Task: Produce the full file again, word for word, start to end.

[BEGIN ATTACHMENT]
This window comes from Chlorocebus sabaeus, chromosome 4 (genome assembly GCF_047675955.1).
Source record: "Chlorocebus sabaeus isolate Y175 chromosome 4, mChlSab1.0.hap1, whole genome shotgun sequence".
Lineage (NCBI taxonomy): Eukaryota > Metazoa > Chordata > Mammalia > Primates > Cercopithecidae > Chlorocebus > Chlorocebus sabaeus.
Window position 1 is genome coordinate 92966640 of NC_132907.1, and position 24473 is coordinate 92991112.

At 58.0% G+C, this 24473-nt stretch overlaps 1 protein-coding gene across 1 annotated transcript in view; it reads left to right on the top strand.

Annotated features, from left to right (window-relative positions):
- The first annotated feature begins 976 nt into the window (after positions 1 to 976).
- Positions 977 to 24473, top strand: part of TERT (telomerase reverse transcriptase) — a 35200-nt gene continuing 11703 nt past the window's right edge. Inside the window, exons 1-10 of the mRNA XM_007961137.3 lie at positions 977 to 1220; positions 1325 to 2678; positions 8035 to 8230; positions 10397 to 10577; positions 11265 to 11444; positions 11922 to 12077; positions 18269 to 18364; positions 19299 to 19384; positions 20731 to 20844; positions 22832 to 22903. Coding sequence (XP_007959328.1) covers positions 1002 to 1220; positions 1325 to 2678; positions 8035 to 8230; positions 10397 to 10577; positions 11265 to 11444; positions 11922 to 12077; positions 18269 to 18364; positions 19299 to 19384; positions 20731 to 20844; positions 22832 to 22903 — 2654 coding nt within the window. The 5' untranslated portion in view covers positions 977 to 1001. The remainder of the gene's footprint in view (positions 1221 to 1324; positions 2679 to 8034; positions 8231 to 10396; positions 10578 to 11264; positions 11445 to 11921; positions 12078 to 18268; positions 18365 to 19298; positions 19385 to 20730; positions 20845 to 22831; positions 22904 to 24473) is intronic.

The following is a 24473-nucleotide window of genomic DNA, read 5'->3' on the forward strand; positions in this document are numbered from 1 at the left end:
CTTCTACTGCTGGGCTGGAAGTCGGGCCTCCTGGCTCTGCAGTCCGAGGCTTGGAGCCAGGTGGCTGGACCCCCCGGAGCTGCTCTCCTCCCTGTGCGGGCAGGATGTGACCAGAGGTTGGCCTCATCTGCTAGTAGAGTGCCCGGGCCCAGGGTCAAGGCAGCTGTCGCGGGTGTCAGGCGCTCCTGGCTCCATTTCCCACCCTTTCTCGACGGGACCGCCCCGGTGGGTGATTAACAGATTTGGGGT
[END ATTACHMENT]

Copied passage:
This window comes from Chlorocebus sabaeus, chromosome 4 (genome assembly GCF_047675955.1).
Source record: "Chlorocebus sabaeus isolate Y175 chromosome 4, mChlSab1.0.hap1, whole genome shotgun sequence".
Lineage (NCBI taxonomy): Eukaryota > Metazoa > Chordata > Mammalia > Primates > Cercopithecidae > Chlorocebus > Chlorocebus sabaeus.
Window position 1 is genome coordinate 92966640 of NC_132907.1, and position 24473 is coordinate 92991112.

At 58.0% G+C, this 24473-nt stretch overlaps 1 protein-coding gene across 1 annotated transcript in view; it reads left to right on the top strand.

Annotated features, from left to right (window-relative positions):
- The first annotated feature begins 976 nt into the window (after positions 1 to 976).
- Positions 977 to 24473, top strand: part of TERT (telomerase reverse transcriptase) — a 35200-nt gene continuing 11703 nt past the window's right edge. Inside the window, exons 1-10 of the mRNA XM_007961137.3 lie at positions 977 to 1220; positions 1325 to 2678; positions 8035 to 8230; positions 10397 to 10577; positions 11265 to 11444; positions 11922 to 12077; positions 18269 to 18364; positions 19299 to 19384; positions 20731 to 20844; positions 22832 to 22903. Coding sequence (XP_007959328.1) covers positions 1002 to 1220; positions 1325 to 2678; positions 8035 to 8230; positions 10397 to 10577; positions 11265 to 11444; positions 11922 to 12077; positions 18269 to 18364; positions 19299 to 19384; positions 20731 to 20844; positions 22832 to 22903 — 2654 coding nt within the window. The 5' untranslated portion in view covers positions 977 to 1001. The remainder of the gene's footprint in view (positions 1221 to 1324; positions 2679 to 8034; positions 8231 to 10396; positions 10578 to 11264; positions 11445 to 11921; positions 12078 to 18268; positions 18365 to 19298; positions 19385 to 20730; positions 20845 to 22831; positions 22904 to 24473) is intronic.

The following is a 24473-nucleotide window of genomic DNA, read 5'->3' on the forward strand; positions in this document are numbered from 1 at the left end:
CTTCTACTGCTGGGCTGGAAGTCGGGCCTCCTGGCTCTGCAGTCCGAGGCTTGGAGCCAGGTGGCTGGACCCCCCGGAGCTGCTCTCCTCCCTGTGCGGGCAGGATGTGACCAGAGGTTGGCCTCATCTGCTAGTAGAGTGCCCGGGCCCAGGGTCAAGGCAGCTGTCGCGGGTGTCAGGCGCTCCTGGCTCCATTTCCCACCCTTTCTCGACGGGACCGCCCCGGTGGGTGATTAACAGATTTGGGGT